• Unlike Mirlo, my favourite reserve is the one nearest me. The RSPB have certainly not lacked enthusiasm in it's development. They had the good foresight to purchase the first area the year I retired in 1997 and I have been involved as a volunteer and work party member since the start. New purchases have been made and the reserve is now at least twice the original size. At the moment it is just amazing. All the warblers back (except the winter seems to have done for the Cetti's) with at least ten Groppers reeling away and Lesser whitethroats singing in the open better than I've ever seen them. The Sedge and Reed warblers are almost too numerous to count and the three cuckoos that call continuously will have a field day! On Good Friday a Turtle Dove returned and by the following day it had found a mate and had consumated the liaison. It appears at present that we are likely to have the best breeding season for Lapwings and Redshank numbers are up as well.

    Thanks for the blog Mark, I have thoroughly enjoyed it since my fellow work party volunteer and good friend, Redkite, introduced me to it. I enjoy many of the contributions and think that Sooty well deserves his place on the front of your book. I must say your tolerance and patience as a moderator sometimes astonishes me but it takes all sorts and I suppose we need to know some of the more bizarre attitudes that exist out there.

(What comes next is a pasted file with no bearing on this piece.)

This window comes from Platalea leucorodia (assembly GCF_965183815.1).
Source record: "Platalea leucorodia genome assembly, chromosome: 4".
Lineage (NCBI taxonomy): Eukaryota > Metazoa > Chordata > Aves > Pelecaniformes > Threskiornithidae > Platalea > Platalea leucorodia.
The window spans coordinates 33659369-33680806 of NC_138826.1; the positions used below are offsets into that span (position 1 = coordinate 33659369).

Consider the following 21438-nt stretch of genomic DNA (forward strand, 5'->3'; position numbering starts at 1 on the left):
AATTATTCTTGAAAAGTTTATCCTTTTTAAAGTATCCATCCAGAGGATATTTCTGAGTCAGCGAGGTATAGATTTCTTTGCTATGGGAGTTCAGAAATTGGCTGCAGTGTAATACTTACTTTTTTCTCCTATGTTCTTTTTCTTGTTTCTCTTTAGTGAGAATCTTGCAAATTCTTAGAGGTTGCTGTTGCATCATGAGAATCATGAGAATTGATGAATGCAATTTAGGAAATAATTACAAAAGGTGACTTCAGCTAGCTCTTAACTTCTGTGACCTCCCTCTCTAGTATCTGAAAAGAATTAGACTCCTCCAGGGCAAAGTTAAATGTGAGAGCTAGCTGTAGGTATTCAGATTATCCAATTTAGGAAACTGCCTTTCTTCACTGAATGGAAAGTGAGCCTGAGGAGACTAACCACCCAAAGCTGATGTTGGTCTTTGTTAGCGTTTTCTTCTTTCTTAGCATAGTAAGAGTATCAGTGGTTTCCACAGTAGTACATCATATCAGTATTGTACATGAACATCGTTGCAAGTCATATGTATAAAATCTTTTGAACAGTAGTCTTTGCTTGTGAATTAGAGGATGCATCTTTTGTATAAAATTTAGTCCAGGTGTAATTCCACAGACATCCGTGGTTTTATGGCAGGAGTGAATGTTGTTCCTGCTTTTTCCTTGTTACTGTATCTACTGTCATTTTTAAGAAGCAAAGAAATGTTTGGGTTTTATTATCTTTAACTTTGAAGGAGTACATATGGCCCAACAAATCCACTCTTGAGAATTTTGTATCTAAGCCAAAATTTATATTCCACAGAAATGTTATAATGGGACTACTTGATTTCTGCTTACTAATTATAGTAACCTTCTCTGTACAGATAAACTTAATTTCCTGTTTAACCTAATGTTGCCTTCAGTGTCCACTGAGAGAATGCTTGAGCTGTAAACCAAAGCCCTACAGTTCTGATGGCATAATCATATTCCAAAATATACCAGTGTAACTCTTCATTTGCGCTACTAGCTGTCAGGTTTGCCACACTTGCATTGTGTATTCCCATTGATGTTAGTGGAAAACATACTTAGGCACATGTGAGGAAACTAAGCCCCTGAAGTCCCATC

Very best wishes for whatever you do in the future. Your country needs you.

Comment
  • Unlike Mirlo, my favourite reserve is the one nearest me. The RSPB have certainly not lacked enthusiasm in it's development. They had the good foresight to purchase the first area the year I retired in 1997 and I have been involved as a volunteer and work party member since the start. New purchases have been made and the reserve is now at least twice the original size. At the moment it is just amazing. All the warblers back (except the winter seems to have done for the Cetti's) with at least ten Groppers reeling away and Lesser whitethroats singing in the open better than I've ever seen them. The Sedge and Reed warblers are almost too numerous to count and the three cuckoos that call continuously will have a field day! On Good Friday a Turtle Dove returned and by the following day it had found a mate and had consumated the liaison. It appears at present that we are likely to have the best breeding season for Lapwings and Redshank numbers are up as well.

    Thanks for the blog Mark, I have thoroughly enjoyed it since my fellow work party volunteer and good friend, Redkite, introduced me to it. I enjoy many of the contributions and think that Sooty well deserves his place on the front of your book. I must say your tolerance and patience as a moderator sometimes astonishes me but it takes all sorts and I suppose we need to know some of the more bizarre attitudes that exist out there.

    Very best wishes for whatever you do in the future. Your country needs you.

Children